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In the Form of a Person.

This brilliant collection of stories introduces a writer who pursues the shocking visitations of madness in genteel society. (The stories remind me of Henry James's ghost stories.) The title alerts us to the underlying unity of the collection. What does "the form of a person" mean? Does it suggest that there is never one "form" of personality? Does it suggest that "form" is incomplete or devious? The epigraph is from Dickinson (another ghostly "form"?): "Our lives are Swiss / So still-so Cool- / Till some odd afternoon / The Alps neglect their Curtains / And we look farther on!" The epigraph underlines the oddity of the title. It implies that the "Alps" are suddenly seen despite our attempts to hide them by "Swiss" (proper) coolness. Mysteries intervene, threaten conventional behavior. The title and the stanza are threatening and ominous.

And the titles of the twelve breathtaking stories are indeed strange: "A Visitation," "The Legs of the Wine," "The Dead Parts Only." These representative titles hint at incomprehensible visions: Can wine have "legs"? Are the "dead parts" only fragments of the entire... what? body? What is a "visitation"? Can we really know "it"?

And the sentences yearn - strain - to see into things, events, reality - to get past outer "forms"; to break through the masks of ordered life. Perhaps the best story in the collection is "A Visitation." The protagonist is a child. She keeps seeing "others" unseen by her nanny or her parents. She walks a thin line between hallucination and epiphany. Is she psychotic? Or is she a young Saint Teresa? The style of the story is circuitous, winding, moving: "And the water, too - that was ugly because she did not like the ridges on it, even though her nanny had said to her, What ridges?' Because according to her - to the child - they were ridges anyone could see, ridges like ribs out there for all the world to see, ribs where there should not have been ribs." What are ridges? Why are they like ribs - the ribs" suggest the presence of a body - in her perception?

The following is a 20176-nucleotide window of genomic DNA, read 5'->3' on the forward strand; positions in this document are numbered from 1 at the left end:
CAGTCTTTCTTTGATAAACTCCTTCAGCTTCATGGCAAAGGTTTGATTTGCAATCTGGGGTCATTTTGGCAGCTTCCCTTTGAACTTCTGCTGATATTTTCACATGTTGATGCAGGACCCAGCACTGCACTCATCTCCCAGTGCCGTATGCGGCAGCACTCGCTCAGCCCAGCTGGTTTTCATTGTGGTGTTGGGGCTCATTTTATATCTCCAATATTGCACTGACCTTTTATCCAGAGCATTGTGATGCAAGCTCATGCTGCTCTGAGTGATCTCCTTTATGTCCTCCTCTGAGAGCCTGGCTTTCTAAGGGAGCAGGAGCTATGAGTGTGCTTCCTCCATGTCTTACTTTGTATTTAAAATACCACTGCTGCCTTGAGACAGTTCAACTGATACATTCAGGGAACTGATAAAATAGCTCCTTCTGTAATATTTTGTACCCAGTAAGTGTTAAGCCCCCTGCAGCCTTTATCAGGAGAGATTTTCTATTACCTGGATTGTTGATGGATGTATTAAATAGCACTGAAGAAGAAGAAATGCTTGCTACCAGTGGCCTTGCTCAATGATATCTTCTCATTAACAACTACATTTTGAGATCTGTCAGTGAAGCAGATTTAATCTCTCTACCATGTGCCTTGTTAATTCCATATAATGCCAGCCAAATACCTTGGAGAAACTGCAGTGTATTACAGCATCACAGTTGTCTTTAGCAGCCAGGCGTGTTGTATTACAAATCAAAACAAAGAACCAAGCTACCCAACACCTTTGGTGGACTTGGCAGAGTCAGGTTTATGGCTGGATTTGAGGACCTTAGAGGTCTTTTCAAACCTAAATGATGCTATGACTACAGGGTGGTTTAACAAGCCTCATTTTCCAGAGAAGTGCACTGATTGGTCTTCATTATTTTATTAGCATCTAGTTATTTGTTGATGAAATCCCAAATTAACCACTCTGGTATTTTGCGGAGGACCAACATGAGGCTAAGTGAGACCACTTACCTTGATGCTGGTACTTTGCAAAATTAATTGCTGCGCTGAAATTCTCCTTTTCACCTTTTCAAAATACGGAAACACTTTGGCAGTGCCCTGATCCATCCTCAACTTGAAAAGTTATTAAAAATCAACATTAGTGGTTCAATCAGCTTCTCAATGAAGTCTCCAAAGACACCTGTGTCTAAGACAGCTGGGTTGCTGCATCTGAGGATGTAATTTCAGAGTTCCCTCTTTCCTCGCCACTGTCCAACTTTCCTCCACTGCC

Almost every story is an exploration of mysterious forms. The style is always coiling, reaching toward some final meaning, some (un)promised end. Here, for example, is the narrator of "Donkey's Smile" - and isn't this title ambiguous? - telling his listeners that "truth" is never captured without a kind of "disjointed" rhetoric: "The disjointed way in which I must go forward is also a habit of mine for which I ask you to forgive me, I being so well suited, [another form?] as indeed I think I am to a method of discourse quite continuous with my profession. To wit, a person such as I can often benefit by stepping ahead, so to speak - and quite unexpectedly - to the consideration of a word somewhere up ahead in the sentence; or by backstepping, equally unexpectedly, to take a word back and put another in its place."

Pyne is interested in the convolutions of truth - telling - and of perception itself. Thus all of her stories are mysterious; they seem to hide and reveal things, persons, events. They make us wonder whether or not "words" and "worlds" are really here - or elsewhere. [Irving Malin]
COPYRIGHT 1993 Review of Contemporary Fiction
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Author:Malin, Irving
Publication:The Review of Contemporary Fiction
Article Type:Book Review
Date:Jun 22, 1993
Words:533
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